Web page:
FAO statistical yearbook 2013: World Food and Agriculture

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How to use this book
Part 1 The Setting
Land and Water
Capital and Investment
Part 2 Hunger dimensions
Number undernourished and their prevalence in the population
Anthropometric indicators
Food Availability
Economic and physical access
Clean water and sanitation
Economic and political stability
Education and health
Natural and human-made risks
Part 3 Feeding the world:
Aggregate agriculture
Growth in crop production
Trends in the crop sector
Trends in the livestock sector
Trends in the fisheries sector
Trends in agricultural trade
Part 4 Sustainability dimensions:
Land and Forestry
Agri-environmental indicators
Organic farming
Bio-based economy
Climate change
Greenhouse gas emissions
Part 5 Metadata:
Country list
Concepts and Methods
Good statistics are needed to monitor the progress of development. The better the data, the better policies can be designed to protect vulnerable populations. And, without good data, it is impossible to evaluate or determine the impact of policies.
There are 867 million chronically undernourished people in theworld today. Seventy percent of the world’s food insecure live in rural areas, and 60 percent of the world’s population rely on agriculture for their livelihoods. The need for quality data on agriculture and food security is as pressing as ever.
Where do people live? Do they have access to land and water? How much formal schooling or training do they receive? How much do countries invest in agricultural innovation? What products do they export or import? How is agriculture affecting their forests, soils and waterways?
Employing data from global statistical providers, including FAO, this publication presents a visual synthesis of the major trends and factors shaping the global food and agricultural landscape and their interplay with broader environmental, social and economic dimensions. In doing so, it strives to serve as a unique reference point on world food and agriculture for policy-makers, donor agencies, researchers and analysts as well as the general public. The data cycle revolves around three key activities: building the capacity of countries to improve their collection and use of data; collecting data in a timely and efficient manner; and disseminating this information through meaningful products.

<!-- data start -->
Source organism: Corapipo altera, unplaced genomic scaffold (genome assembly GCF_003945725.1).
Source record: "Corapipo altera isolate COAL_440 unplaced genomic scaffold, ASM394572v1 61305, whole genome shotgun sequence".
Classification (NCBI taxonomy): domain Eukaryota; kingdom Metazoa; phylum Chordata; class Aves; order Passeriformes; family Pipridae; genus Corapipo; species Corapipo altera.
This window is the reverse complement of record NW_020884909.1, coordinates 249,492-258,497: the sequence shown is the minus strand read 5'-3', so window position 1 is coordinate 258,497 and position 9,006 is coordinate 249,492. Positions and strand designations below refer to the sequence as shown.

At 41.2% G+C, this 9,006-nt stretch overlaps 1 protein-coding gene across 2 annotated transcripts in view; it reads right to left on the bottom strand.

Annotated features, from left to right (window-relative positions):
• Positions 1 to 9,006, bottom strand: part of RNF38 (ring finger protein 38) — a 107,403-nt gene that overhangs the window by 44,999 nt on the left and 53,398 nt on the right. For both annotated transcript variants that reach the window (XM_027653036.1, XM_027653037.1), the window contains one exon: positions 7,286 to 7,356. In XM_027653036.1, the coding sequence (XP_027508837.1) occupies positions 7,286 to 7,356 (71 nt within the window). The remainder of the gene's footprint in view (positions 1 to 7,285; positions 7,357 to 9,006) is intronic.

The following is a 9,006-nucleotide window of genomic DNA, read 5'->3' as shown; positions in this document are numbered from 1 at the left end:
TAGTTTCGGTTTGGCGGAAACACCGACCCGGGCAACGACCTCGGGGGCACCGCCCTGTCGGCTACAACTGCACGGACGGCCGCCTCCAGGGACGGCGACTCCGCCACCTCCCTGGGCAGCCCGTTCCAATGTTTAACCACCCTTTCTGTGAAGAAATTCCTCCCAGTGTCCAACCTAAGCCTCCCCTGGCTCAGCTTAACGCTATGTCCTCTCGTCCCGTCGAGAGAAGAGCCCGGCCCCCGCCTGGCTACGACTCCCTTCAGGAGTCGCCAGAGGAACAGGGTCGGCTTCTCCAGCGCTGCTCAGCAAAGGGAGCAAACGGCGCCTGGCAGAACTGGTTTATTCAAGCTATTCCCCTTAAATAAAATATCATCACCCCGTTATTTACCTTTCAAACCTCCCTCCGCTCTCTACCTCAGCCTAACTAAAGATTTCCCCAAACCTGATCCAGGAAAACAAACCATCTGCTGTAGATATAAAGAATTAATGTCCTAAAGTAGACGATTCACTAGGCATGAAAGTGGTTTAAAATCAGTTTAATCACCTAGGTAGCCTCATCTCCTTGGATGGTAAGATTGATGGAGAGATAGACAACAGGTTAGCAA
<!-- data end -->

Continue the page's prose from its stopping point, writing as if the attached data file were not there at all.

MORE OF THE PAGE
Based on key resources, such as FAO flagship publications and others, the FAO Statistical Yearbook is the result of a global collaborative effort among countries, international organizations and resource partners. In addition to FAO’s traditional domains – forestry, fisheries, agricultural production, trade, and resources – this edition of the yearbook features two new datasets: greenhouse gas emissions and investment.
This global yearbook is just one of the instruments used to disseminate information to a wider public. Regional statistical yearbooks, which highlight major trends in a particular area of the world, are also available. All of the data can be accessed electronically through the FAOSTAT data platform.
FAO is deeply committed to helping countries strengthen their statistical systems as, for example, collect gender-disaggregated data. FAO and international partners are implementing a Global Strategy to Improve Agricultural and Rural Statistics, to address weaknesses in basic data and information availability in developing countries, as well as emerging data and information needs. This long-term project builds on three major pillars: producing a minimum set of core data and determining national priorities; integrating agricultural statistics into national statistical systems; and fostering the sustainability of agricultural statistics through governance and statistical capacity development.
We will continue to support these three activities – collection, dissemination and capacity building – to improve agriculture and food security statistics, and to advance the fight against hunger and poverty.
José Graziano da Silva
FAO Director-General
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